When God created marriage, He knew that singleness as a status would eventually result. You can’t have one without the other. With this design, He invaded the human heart. He instilled longings that radiate with stomach flip-flops, quickened pulses, ear to ear smiles, and feet-dragging, gut-wrenching heartbreak. Powerful human emotions behind the God-breathed words of “male and female He created them.” He knew what He was doing. He knew the countless individuals who would both rejoice and suffer in one category or the other, for those that have and have not. He knew the longing and loss that would produce some of the darkest days for His beloved creatures. And yet He calls it “very good.”
Yes, this bold statement predates the fall, where man and woman would usher in a long, dark road of separation from God. But does that take away from what God established as good? If the highest good is God’s glory on display, even the darkness makes way for the brilliance of the Light of the World. And God’s definition of good is so different than ours. Our natural bent sounds almost Neanderthal: Hard bad. Easy good. But God flips that logic on its head, knowing intimately the human spirit. We need tough. We waste away in easy. And the Life-Giver says that His ultimate purposes are good, for those who love Him.
When it comes to singleness, I want to suggest that there is a question worth asking for every Believer. It’s a hard word, but a good one that can wage war with our primitive tendencies. It’s also revealing. In the midst of the potent emotions God weaved into the human soul, it will reveal how well you subscribe to the goodness of God’s designs. It will potentially challenge you beyond any other earth-journey storms. It’s a simple question, but it might take a lifetime to answer. The worthy inquiry into the human soul is this:
What if God ordained that I should be single for the rest of my life?
Take a moment to let that question hang in the air. Breathe in God’s assurance and exhale any
apprehension welling up inside of you. For those of us who want marriage or already have it, believing that it is indeed very good, this question can feel like disturbing a wasp nest. Perhaps it’s best to back away slowly. But what if under the nest lies a key to closer intimacy with Christ? Ah, now you must stand still and contemplate.
For myself, grappling with this question all the way through my 20’s has been a prominent supplier of growth. It has revealed idols. Idols of marriage, picket-fences, self, security…the list is long. The list is painful. Those wasps won’t let you destroy their intricately-woven domain without a fight.
It has taught me how to serve God irrespective of status. Elisabeth Elliot said, “The secret is Christ in me, not a different set of circumstances.” God’s Kingdom is not made with holding tanks or pause buttons that allow us to relax and wait to serve Him until our situations change. He wants to use us as we are, where we are.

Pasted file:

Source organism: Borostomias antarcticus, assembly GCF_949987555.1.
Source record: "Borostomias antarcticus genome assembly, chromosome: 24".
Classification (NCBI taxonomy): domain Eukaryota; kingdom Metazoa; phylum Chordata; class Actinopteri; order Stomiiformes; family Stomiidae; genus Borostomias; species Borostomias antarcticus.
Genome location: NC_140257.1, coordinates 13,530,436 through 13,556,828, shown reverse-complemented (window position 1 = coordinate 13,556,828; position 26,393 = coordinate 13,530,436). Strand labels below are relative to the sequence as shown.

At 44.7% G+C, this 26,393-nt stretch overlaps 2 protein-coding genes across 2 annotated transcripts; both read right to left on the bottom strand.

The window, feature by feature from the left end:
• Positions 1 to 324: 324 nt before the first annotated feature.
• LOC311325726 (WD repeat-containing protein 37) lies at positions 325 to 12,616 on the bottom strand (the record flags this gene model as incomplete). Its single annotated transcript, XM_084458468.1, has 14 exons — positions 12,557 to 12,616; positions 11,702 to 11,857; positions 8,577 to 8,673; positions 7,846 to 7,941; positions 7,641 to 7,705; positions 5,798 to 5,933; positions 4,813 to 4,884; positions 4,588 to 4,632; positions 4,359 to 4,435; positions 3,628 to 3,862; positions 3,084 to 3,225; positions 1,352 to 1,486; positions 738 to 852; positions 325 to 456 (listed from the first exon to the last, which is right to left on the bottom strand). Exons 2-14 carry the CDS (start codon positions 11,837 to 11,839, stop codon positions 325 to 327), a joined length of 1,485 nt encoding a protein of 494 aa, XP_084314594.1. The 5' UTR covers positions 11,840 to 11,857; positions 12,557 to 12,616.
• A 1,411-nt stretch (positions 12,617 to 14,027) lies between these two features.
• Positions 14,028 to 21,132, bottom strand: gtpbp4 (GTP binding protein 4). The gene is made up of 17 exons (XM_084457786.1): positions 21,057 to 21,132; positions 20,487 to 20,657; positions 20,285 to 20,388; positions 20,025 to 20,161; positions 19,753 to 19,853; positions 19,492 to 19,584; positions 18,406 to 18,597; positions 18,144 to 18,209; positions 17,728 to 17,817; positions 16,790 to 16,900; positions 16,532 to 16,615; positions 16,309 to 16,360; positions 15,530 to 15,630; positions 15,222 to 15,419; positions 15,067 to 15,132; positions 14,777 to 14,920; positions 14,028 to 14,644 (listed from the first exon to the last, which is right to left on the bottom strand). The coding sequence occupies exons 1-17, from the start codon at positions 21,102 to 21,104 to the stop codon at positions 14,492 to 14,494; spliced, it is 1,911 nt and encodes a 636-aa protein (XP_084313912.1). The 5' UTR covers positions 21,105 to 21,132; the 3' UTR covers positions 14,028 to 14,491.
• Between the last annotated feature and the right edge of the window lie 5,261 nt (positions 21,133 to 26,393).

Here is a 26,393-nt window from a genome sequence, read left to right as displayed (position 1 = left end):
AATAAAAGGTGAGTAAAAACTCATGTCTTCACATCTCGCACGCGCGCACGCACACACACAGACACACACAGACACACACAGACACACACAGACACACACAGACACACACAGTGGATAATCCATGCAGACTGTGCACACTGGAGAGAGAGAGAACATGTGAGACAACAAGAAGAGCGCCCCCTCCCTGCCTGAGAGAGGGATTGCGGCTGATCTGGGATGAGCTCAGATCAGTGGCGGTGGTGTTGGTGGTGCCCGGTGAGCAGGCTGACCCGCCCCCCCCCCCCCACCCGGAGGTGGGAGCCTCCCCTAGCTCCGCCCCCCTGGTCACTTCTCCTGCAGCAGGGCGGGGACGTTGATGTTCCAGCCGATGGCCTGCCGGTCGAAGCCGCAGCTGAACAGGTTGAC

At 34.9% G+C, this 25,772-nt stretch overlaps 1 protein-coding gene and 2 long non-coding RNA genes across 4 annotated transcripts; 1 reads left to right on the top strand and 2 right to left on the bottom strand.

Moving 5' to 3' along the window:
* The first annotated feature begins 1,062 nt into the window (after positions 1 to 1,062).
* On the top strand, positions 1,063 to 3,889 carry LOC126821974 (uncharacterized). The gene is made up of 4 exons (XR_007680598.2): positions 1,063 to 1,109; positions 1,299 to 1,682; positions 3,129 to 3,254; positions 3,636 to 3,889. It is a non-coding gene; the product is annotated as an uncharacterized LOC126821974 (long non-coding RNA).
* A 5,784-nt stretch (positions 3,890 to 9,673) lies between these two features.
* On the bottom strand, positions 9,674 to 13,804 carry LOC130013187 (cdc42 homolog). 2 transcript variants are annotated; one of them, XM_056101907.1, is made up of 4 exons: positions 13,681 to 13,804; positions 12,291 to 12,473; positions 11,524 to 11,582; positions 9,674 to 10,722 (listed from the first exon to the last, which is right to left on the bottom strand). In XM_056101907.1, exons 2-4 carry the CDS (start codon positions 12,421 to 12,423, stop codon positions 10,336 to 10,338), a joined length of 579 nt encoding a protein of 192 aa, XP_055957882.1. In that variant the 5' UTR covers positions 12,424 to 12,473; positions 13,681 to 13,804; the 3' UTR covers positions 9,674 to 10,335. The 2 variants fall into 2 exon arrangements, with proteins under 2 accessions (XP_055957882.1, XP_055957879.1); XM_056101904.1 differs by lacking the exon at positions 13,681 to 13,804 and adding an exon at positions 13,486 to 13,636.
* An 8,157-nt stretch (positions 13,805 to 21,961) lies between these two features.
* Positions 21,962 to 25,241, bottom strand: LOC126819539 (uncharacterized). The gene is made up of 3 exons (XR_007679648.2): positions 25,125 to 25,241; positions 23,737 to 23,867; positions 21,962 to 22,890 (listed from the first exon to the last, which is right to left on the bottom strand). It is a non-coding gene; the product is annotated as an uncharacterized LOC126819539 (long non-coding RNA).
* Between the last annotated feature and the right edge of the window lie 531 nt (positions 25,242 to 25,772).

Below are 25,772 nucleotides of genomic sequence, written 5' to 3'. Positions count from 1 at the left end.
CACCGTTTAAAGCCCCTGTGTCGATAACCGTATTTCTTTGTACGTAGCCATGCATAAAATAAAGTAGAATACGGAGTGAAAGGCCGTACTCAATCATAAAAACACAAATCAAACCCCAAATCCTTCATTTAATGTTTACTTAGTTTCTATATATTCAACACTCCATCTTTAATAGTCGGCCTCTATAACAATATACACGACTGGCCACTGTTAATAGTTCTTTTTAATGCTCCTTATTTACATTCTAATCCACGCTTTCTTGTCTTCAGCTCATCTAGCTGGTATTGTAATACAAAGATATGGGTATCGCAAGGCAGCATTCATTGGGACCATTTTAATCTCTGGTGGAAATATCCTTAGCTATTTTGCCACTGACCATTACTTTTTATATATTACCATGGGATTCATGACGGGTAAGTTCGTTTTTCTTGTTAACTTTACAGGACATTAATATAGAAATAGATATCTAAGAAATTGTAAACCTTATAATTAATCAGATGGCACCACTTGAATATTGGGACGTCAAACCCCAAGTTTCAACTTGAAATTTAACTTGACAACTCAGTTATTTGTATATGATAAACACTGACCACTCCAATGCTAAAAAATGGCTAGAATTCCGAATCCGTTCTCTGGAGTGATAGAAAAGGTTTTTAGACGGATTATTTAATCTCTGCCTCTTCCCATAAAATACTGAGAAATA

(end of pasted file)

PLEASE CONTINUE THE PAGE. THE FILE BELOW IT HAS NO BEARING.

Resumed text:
It has taught me to trust that God really does know best. The gift of Singleness isn’t often received with glee, but after a decade of trying to figure out the return policy, I find the state of my heart and soul made healthier and my armor stronger against stinging-winged lies and attacks.
Grappling with the question of permanent singleness has taught me to loosen my grip on my will. “When the will of God crosses the will of man, somebody has to die.” (Also Elliot) And to live is Christ, to die is gain! I believe that more than I did at 20, and it brightens the spotlight on the forever promises that result from taking up our cross to follow Him.
But most importantly, it has produced an intimacy with Christ that I would not sacrifice on the altar of an alternate life, if given the chance. In the quiet moments of hoping and asking, Christ was my most constant companion. In the chaotic seasons of heartbreak and calamity, Jesus offered something better than answers and a thorough life-map. He offered more of Himself.
We don’t often day-dream about our nightmares. If you are married, it’s not appealing to think about the possibility of premature widowhood. If you are single and long for the very good one-ness portrayed in Genesis 1 and 2, it’s not pleasant to consider spouseless decades. But in that hypothetical, God might have some severe mercies to offer. I will finish with one more Elliot quote as you contemplate tough, emotive questions. Keep in mind that she experienced an initial single season in addition to 2 more seasoned with widowhood.
“Single life may be only a stage of a life’s journey, but even a stage is a gift. God may replace it with another gift, but the receiver accepts His gifts with thanksgiving. This gift for this day. The life of faith is lived one day at a time, and it has to be lived—not always looked forward to as though the “real” living were around the next corner. It is today for which we are responsible. God still owns tomorrow.”
By Rachelle Windham